If you have seen these things before, you may want to try 4.5.Q, not because it is fancy, but because it can be confusing, and it relates to a cause of continuing confusion. Grothendieck often thinks of projectivizations of a vector space not as one-dimensional *subspaces*, but as one-dimensional *quotients*. So whenever you see “projectivize” in any algebraic geometry paper (or anything very near algebraic geometry), you have to be careful. In fact, there is method behind Grothendieck’s madness (at least this particular madness) — since he is thinking of geometric things in terms of functions on them, he is thinking of the vector space in terms of the linear functions on them (i.e., the dual vector space), and one-dimensional subspaces of a vector spaces indeed correspond to one-dimensional quotients of the dual vector space.

Okay, enough philosophizing! In chapter 5, the first section is just extending topological notions to these new things we have created. The easy exercises are important in that they make sure you can toss these notions around without thinking. I’m somewhat torn about how important 5.1.E really is — but it is worth doing!

I’d like Exercise 5.1.H to be easy, but I fear it is not. Someone should try it and let me know!

In section 5.2, the key exercise to do is Exercise 5.2.F (integral = reduced + irreducible). Exercise 5.2.H involves an important concept as well. Exercise 5.2.I is why some people start with irreducible varieties, in order to make the sheafy issues less scary.

Section 5.3 is home to the Affine Communication Lemma, which we will use repeatedly, and with great effect. You should understand the proof, and why there isn’t much there! Then the exercises give you lots of opportunities to practice with it. You should try some of the exercises involving the new notions (such as Noetherianness of schemes), but the ones I’ll most suggest you do is 5.3.H and 5.3.I.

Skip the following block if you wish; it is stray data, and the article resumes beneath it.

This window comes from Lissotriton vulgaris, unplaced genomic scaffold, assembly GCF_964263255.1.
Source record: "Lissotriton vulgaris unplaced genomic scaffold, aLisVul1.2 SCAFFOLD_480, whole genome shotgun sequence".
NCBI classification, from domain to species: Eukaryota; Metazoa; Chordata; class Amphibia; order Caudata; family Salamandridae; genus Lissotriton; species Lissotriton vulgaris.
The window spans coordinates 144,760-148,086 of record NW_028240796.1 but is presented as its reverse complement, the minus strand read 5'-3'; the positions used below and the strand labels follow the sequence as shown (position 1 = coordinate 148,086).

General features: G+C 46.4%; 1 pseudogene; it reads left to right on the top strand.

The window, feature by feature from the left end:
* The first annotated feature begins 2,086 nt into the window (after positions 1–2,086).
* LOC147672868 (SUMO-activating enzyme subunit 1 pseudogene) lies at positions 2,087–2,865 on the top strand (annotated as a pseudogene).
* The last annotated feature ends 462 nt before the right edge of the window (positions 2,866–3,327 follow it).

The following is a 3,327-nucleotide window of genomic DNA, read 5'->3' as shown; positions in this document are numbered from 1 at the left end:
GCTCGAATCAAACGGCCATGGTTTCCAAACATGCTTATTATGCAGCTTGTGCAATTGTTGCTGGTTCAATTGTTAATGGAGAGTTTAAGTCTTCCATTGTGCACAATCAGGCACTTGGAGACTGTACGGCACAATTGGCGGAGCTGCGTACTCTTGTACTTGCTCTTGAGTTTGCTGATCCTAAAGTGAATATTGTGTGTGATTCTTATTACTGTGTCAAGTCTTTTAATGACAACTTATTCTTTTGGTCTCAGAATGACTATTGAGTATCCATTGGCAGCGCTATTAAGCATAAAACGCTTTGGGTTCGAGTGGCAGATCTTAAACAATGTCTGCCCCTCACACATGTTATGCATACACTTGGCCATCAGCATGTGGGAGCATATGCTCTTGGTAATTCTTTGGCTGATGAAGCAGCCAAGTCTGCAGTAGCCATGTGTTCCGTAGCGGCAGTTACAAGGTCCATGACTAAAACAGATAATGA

Logically (and in pseudolecture 9), section 5.4 could come after 5.2, as it involves more “stalk-local” properties. There are some exercises to make sure you see how the theory fits together (such as 5.4.F), but the really fun ones deal with actual explicit rings (5.4.G to 5.4.L; 5.H is much more useful than it looks).

Then skip the rest of Chapter 5 (I’m in the process of completely rewriting the part on associated points and associated primes), and we will discuss morphisms of schemes in pseudolecture 10!

**Plan for these problem.**

You can think about these problems for the next couple of weeks. But if by next Wednesday (September 2) you can send your shepherd (or indeed any shepherd) an update on (a) what you have been working on, and (b) how it is going, that will help me figure out what to say next. Also please tell them (c) what is the most confusing thing, (d) what is the coolest thing, (e) what exercise you most want to see an answer to, and (f) what exercise you liked best.

**And lastly, more inspired by the question of why the sheaf of functions is called , from Tomas Prochazka.**

Hi Ravi,

I think you mentioned the linguistic origin of O? I read last year something about the origin of some notation in math (I don’t know to what extent is it reliable but it kind of makes sense):

O … holomorphic from Italian (where they don’t use H, not even in this word) 🙂 it’s quite funny if it is true

k … for field from German Körper (body, that’s how field is called I think in some languages, including Czech)

Z … for integers, in German Zahlen – numbers

e … for unit, again German from einheit

U,V … for open sets, German and French Umgebung (neighbourhood) and voisinage (I don’t know French)

F,G … in topology, ferme, Gebiet

finally they also said that Klein bottle was not a bottle but a surface (in German Flasche vs Fläche) but somehow there was a typo or misunderstanding and they started translating it as a bottle.